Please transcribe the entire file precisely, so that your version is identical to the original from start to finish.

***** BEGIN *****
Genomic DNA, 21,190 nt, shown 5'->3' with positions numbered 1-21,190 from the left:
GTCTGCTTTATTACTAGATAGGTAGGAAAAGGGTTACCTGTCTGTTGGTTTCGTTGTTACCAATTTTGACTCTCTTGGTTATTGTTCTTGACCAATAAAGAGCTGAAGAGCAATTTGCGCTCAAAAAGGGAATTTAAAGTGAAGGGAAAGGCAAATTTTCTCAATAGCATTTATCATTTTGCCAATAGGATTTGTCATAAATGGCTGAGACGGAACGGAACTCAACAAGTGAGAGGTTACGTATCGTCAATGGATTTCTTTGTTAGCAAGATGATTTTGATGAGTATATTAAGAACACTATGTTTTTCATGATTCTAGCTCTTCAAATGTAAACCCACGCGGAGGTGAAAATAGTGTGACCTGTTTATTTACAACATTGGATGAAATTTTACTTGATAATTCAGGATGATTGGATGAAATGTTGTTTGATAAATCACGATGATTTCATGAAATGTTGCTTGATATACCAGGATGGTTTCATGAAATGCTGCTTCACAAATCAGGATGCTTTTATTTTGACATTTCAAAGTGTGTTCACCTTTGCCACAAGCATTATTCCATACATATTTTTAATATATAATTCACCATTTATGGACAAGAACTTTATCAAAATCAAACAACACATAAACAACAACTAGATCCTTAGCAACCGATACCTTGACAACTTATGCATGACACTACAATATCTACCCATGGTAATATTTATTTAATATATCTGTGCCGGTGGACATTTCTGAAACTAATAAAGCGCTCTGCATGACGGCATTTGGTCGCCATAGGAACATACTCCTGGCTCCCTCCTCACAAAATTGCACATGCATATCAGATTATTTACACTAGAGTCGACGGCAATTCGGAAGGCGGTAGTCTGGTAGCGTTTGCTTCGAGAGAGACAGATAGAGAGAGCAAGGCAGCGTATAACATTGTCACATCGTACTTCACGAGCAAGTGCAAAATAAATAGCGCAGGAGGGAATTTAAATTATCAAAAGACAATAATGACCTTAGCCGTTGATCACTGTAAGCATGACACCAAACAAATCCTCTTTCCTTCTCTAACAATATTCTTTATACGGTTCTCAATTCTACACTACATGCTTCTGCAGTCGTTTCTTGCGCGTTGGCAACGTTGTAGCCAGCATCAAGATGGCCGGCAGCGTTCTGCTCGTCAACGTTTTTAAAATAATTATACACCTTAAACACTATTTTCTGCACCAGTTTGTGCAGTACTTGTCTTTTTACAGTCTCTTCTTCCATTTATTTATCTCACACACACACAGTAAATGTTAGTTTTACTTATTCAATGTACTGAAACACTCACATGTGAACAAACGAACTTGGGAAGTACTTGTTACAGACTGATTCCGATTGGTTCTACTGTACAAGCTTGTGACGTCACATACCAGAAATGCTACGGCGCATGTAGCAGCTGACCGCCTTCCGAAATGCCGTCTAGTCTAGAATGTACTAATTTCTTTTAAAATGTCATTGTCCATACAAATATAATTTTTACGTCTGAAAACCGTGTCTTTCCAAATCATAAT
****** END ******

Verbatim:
Genomic DNA, 21,190 nt, shown 5'->3' with positions numbered 1-21,190 from the left:
GTCTGCTTTATTACTAGATAGGTAGGAAAAGGGTTACCTGTCTGTTGGTTTCGTTGTTACCAATTTTGACTCTCTTGGTTATTGTTCTTGACCAATAAAGAGCTGAAGAGCAATTTGCGCTCAAAAAGGGAATTTAAAGTGAAGGGAAAGGCAAATTTTCTCAATAGCATTTATCATTTTGCCAATAGGATTTGTCATAAATGGCTGAGACGGAACGGAACTCAACAAGTGAGAGGTTACGTATCGTCAATGGATTTCTTTGTTAGCAAGATGATTTTGATGAGTATATTAAGAACACTATGTTTTTCATGATTCTAGCTCTTCAAATGTAAACCCACGCGGAGGTGAAAATAGTGTGACCTGTTTATTTACAACATTGGATGAAATTTTACTTGATAATTCAGGATGATTGGATGAAATGTTGTTTGATAAATCACGATGATTTCATGAAATGTTGCTTGATATACCAGGATGGTTTCATGAAATGCTGCTTCACAAATCAGGATGCTTTTATTTTGACATTTCAAAGTGTGTTCACCTTTGCCACAAGCATTATTCCATACATATTTTTAATATATAATTCACCATTTATGGACAAGAACTTTATCAAAATCAAACAACACATAAACAACAACTAGATCCTTAGCAACCGATACCTTGACAACTTATGCATGACACTACAATATCTACCCATGGTAATATTTATTTAATATATCTGTGCCGGTGGACATTTCTGAAACTAATAAAGCGCTCTGCATGACGGCATTTGGTCGCCATAGGAACATACTCCTGGCTCCCTCCTCACAAAATTGCACATGCATATCAGATTATTTACACTAGAGTCGACGGCAATTCGGAAGGCGGTAGTCTGGTAGCGTTTGCTTCGAGAGAGACAGATAGAGAGAGCAAGGCAGCGTATAACATTGTCACATCGTACTTCACGAGCAAGTGCAAAATAAATAGCGCAGGAGGGAATTTAAATTATCAAAAGACAATAATGACCTTAGCCGTTGATCACTGTAAGCATGACACCAAACAAATCCTCTTTCCTTCTCTAACAATATTCTTTATACGGTTCTCAATTCTACACTACATGCTTCTGCAGTCGTTTCTTGCGCGTTGGCAACGTTGTAGCCAGCATCAAGATGGCCGGCAGCGTTCTGCTCGTCAACGTTTTTAAAATAATTATACACCTTAAACACTATTTTCTGCACCAGTTTGTGCAGTACTTGTCTTTTTACAGTCTCTTCTTCCATTTATTTATCTCACACACACACAGTAAATGTTAGTTTTACTTATTCAATGTACTGAAACACTCACATGTGAACAAACGAACTTGGGAAGTACTTGTTACAGACTGATTCCGATTGGTTCTACTGTACAAGCTTGTGACGTCACATACCAGAAATGCTACGGCGCATGTAGCAGCTGACCGCCTTCCGAAATGCCGTCTAGTCTAGAATGTACTAATTTCTTTTAAAATGTCATTGTCCATACAAATATAATTTTTACGTCTGAAAACCGTGTCTTTCCAAATCATAAT